Article Text

Download PDFPDF
The IOC Centres of Excellence bring prevention to Sports Medicine
  1. Lars Engebretsen1,2,
  2. Roald Bahr2,
  3. Jill L Cook3,
  4. Wayne Derman4,
  5. Carolyn A Emery5,
  6. Caroline F Finch3,
  7. Willem H Meeuwisse5,
  8. Martin Schwellnus4,
  9. Kathrin Steffen1,2
  1. 1International Olympic Committee, Department of Medical & Scientific, Lausanne, Switzerland
  2. 2Oslo Sports Trauma Research Center, Norwegian School of Sport Sciences, Oslo, Norway
  3. 3Australian Centre for Research into Injury in Sport and its Prevention, Federation University Australia, Ballarat, Australia
  4. 4Clinical Sport and Exercise Medicine Research, University of Cape Town, Cape Town, South Africa
  5. 5Sport Injury Prevention Research Centre, University of Calgary, Calgary, Alberta, Canada
  1. Correspondence to Professor Lars Engebretsen, Oslo Sports Trauma Research Center, Norwegian School of Sport Sciences, Pb 4014 Ullevål Stadion, 0806 Oslo, Norway, lars.engebretsen{at}


The protection of an athlete’s health and preventing injuries and illnesses in sport are top priorities for the IOC and its Medical Commission. The IOC therefore partners with selected research centres around the world and supports research in the field of sports medicine. This has enabled the IOC to develop an international network of expert scientists and clinicians in sports injury and disease prevention research. The IOC wants to promote injury and disease prevention and the improvement of physical health of the athlete by: (1) establishing long-term research programmes on injury and disease prevention (including studies on basic epidemiology, risk factors, injury mechanisms and intervention), (2) fostering collaborative relationships with individuals, institutions and organisations to improve athletes’ health, (3) implementing and collaborating with applied, ongoing and novel research and development within the framework and long-term strategy of the IOC and (4) setting up knowledge translation mechanisms to share scientific research results with the field throughout the Olympic Movement and sports community and converting these results into concrete actions to protect the health of the athletes. In 2009, the IOC also identified four research centres that had an established track record in research, educational and clinical activities to achieve these ambitions: (1) the Australian Centre for Research into Injury in Sport and its Prevention (ACRISP), Australia; (2) the Sport Injury Prevention Research Centre (SIPRC), Canada; (3) the Clinical Sport and Exercise Medicine Research (CSEM), South Africa and (4) the Oslo Sports Trauma Research Center (OSTRC), Norway. This paper highlights the work carried out by these four IOC Centres of Excellence over the past 6 years and their contribution to the world of sports medicine.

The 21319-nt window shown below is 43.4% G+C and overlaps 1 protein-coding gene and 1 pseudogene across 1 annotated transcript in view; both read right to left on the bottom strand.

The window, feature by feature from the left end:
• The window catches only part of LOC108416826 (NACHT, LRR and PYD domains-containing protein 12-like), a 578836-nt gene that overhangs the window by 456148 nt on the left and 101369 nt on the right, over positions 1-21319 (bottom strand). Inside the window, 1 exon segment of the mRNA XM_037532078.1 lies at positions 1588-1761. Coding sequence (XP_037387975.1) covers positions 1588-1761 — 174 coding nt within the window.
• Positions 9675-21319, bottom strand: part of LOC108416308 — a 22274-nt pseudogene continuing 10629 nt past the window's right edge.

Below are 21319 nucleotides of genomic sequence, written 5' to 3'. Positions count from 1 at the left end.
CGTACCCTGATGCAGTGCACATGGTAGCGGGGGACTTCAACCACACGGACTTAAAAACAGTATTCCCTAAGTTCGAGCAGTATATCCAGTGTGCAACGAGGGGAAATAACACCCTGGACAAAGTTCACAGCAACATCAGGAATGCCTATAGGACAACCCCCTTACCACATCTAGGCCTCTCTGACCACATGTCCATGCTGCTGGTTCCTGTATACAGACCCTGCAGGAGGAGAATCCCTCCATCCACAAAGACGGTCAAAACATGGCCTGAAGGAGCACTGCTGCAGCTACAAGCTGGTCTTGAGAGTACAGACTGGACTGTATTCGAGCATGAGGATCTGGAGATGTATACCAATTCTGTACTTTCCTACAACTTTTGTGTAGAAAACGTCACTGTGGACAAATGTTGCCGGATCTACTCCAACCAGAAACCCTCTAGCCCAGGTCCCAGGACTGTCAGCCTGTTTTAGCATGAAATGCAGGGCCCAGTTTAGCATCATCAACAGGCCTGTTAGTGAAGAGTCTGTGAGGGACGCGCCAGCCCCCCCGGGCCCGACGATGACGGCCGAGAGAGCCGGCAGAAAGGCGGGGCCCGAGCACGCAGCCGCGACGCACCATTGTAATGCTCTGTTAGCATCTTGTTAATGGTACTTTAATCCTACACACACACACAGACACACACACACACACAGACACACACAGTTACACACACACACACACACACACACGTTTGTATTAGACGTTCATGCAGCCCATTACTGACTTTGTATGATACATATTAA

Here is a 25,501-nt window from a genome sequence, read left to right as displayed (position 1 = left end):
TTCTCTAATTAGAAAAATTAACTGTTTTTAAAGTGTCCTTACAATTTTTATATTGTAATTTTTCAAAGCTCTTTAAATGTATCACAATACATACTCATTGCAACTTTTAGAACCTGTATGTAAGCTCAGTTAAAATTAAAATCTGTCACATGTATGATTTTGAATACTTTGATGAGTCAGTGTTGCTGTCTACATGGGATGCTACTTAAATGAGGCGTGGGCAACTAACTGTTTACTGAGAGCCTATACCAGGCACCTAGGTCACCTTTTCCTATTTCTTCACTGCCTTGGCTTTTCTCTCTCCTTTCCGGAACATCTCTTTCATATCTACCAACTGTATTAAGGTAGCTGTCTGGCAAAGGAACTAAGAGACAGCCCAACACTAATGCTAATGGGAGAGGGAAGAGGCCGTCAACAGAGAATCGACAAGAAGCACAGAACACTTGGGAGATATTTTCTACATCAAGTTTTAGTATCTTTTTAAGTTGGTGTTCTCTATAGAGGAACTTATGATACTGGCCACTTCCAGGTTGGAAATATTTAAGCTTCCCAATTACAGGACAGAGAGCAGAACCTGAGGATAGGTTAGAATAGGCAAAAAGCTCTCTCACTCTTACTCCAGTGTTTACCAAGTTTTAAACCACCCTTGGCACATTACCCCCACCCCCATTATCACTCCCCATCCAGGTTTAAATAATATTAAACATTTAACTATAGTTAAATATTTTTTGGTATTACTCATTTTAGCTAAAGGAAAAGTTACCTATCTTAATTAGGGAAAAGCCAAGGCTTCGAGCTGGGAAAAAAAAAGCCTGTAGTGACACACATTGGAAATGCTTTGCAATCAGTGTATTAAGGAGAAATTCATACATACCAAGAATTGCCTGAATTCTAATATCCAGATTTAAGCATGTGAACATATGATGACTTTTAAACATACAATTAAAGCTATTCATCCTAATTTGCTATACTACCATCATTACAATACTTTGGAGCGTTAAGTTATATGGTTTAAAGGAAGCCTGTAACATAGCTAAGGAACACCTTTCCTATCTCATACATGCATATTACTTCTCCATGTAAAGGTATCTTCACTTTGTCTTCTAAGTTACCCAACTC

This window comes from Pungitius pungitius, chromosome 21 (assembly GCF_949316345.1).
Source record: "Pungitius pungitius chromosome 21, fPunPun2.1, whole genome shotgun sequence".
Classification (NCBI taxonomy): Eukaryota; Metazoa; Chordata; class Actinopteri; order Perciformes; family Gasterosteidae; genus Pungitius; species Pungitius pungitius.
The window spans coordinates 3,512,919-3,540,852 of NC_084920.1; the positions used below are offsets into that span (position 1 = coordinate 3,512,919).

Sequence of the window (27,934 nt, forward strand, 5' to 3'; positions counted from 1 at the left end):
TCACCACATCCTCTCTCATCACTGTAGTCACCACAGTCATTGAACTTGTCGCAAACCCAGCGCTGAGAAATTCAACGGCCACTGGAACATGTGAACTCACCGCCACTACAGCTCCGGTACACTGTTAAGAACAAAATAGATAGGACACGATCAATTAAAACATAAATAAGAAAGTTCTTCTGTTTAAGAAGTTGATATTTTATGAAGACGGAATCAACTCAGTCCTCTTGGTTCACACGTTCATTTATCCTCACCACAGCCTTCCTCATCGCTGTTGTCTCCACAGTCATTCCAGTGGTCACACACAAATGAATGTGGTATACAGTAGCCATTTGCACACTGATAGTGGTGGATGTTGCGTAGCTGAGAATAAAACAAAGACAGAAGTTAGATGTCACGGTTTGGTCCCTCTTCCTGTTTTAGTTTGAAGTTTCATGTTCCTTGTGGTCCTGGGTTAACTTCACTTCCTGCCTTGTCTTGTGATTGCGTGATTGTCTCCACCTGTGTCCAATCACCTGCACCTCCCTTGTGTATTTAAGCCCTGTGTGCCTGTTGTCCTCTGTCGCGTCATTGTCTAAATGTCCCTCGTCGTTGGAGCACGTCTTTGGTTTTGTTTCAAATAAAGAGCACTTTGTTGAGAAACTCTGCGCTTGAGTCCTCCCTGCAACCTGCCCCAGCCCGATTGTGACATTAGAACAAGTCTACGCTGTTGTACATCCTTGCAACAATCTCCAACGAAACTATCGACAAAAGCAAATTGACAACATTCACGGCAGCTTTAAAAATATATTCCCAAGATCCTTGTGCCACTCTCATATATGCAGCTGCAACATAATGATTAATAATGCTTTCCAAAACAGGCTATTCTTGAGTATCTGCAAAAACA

• Sports & exercise medicine

Statistics from

Request Permissions

If you wish to reuse any or all of this article please use the link below which will take you to the Copyright Clearance Center’s RightsLink service. You will be able to get a quick price and instant permission to reuse the content in many different ways.